Of such economic conditions the 15-mill amendment of 1932 was conceived, initiated, supported and adopted. But what about the existing law defining "a municipal corporation," with respect to which the people presumptively determined to apply such final exception? Was it intended to include an "authority" which a quarter century later has been authorized or created by legislative act and dubbed, by legislative fiat, "a municipal corporation"? To speak plainly, an affirmative answer to this last question if given will automatically grant to the legislature the power of outright repeal of a duly-voted constitutional provision.

The presumption to which we refer is that the framers and electors meant this exception to be interpreted in accordance with existing laws and legal usages of the time, and also in accordance with common understanding of such existent laws and usages (see extended quotations and citations below). These general premises considered, grave questions loom. Did the people will that the expression "a municipal corporation" should be construed as meaning or referring to some entity or agency other than those already commonly known or recognized by "existing laws" as municipal corporations? Did they bother to resolve a statewide constitutional limitation upon the power of property taxation and, by the same instrument of resolution, mean to provide the legislature with power to nullify the limitation as applied to legislatively manufactured new types of "municipal corporations"? Are we to say that the *170 electors of 1932 planned to hand the existing or any future legislature the power and authority to undo, at will, that which became the essence of their resoundingly successful initiatory effort? For answer we turn first to our own cases. They are especially applicable (we have previously said so) to the very amendment now to be construed, the latter being "a wholly new and additional constitutional provision" (School District v. City of Pontiac, supra), aimed at a defined evil, and designed in specific rather than flexible terms.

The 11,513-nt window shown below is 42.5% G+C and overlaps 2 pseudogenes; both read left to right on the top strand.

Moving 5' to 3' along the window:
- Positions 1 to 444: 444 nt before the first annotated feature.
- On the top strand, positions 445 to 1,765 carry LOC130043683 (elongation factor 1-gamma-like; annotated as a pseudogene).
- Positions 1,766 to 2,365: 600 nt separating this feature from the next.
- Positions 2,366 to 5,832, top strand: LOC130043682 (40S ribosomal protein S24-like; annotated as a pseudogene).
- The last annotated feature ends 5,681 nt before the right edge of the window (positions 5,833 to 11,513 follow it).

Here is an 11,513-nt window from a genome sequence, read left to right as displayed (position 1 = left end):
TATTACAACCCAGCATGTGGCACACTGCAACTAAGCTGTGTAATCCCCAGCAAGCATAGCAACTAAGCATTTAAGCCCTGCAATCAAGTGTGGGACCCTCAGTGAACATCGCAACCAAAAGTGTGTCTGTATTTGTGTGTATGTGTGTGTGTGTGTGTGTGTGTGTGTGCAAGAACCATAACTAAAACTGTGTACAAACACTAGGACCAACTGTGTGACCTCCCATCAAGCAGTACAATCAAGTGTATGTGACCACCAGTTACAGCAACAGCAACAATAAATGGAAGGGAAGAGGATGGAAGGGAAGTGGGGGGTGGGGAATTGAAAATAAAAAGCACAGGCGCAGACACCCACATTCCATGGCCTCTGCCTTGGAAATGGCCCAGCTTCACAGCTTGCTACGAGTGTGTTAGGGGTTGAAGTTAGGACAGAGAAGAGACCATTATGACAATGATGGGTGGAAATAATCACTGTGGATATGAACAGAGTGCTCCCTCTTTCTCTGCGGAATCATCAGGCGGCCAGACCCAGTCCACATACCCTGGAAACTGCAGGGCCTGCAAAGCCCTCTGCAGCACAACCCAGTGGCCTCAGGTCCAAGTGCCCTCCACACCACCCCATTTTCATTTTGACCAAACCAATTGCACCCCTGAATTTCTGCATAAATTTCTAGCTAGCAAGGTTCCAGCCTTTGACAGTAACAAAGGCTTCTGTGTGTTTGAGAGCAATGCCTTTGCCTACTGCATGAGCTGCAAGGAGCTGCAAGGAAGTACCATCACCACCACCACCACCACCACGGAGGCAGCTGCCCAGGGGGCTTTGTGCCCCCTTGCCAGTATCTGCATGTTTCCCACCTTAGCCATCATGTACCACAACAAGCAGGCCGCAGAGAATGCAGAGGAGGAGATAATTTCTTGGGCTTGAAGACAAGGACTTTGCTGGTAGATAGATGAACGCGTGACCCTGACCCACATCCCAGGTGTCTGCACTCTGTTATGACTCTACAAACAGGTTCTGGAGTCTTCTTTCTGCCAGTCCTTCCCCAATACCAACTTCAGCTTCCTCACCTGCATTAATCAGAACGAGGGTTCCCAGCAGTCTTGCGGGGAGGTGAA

In School District v. City of Pontiac, supra, we said this on approach to then invoked interpretation of the amendment:

"Fortunately the pertinent fundamental guides for such construction have been clearly and concisely stated in former decisions of this Court:

"`It is a maxim that the object of construction, as applied to a written Constitution, is to ultimately ascertain and give effect to the intent of the people in adopting it. * * *

"`In construing constitutional provisions where the meaning may be questioned, the Court should have regard to the circumstances leading to their adoption and the purpose sought to be accomplished.' Kearney v. Board of State Auditors, 189 Mich 666, 671, 673." (p 346 of report.)

In Saginaw Council v. Saginaw Policemen and Firemen Retirement System Trustees, 321 Mich 641, 647 (another case where this Court was called upon to construe the 15-mill amendment), the following appears:

"In City of Detroit v. Chapin, 108 Mich 136, 142 (37 LRA 391), we quoted with approval from People, ex rel. Hughes, v. May, 3 Mich 598, 610, the following:

*171 "`The framers of a Constitution are presumed to have a knowledge of existing laws, * * * and to act in reference to that knowledge.'[***]

"And in School District v. City of Pontiac, supra, 348, we said:

"`In drafting the amendment, as well as in its adoption, the people were mindful of existing conditions and sought to so frame the amendment as to be in accord with such existing conditions.'

"In 11 Am Jur, Constitutional Law, § 63, pp 676, 677, appears the following: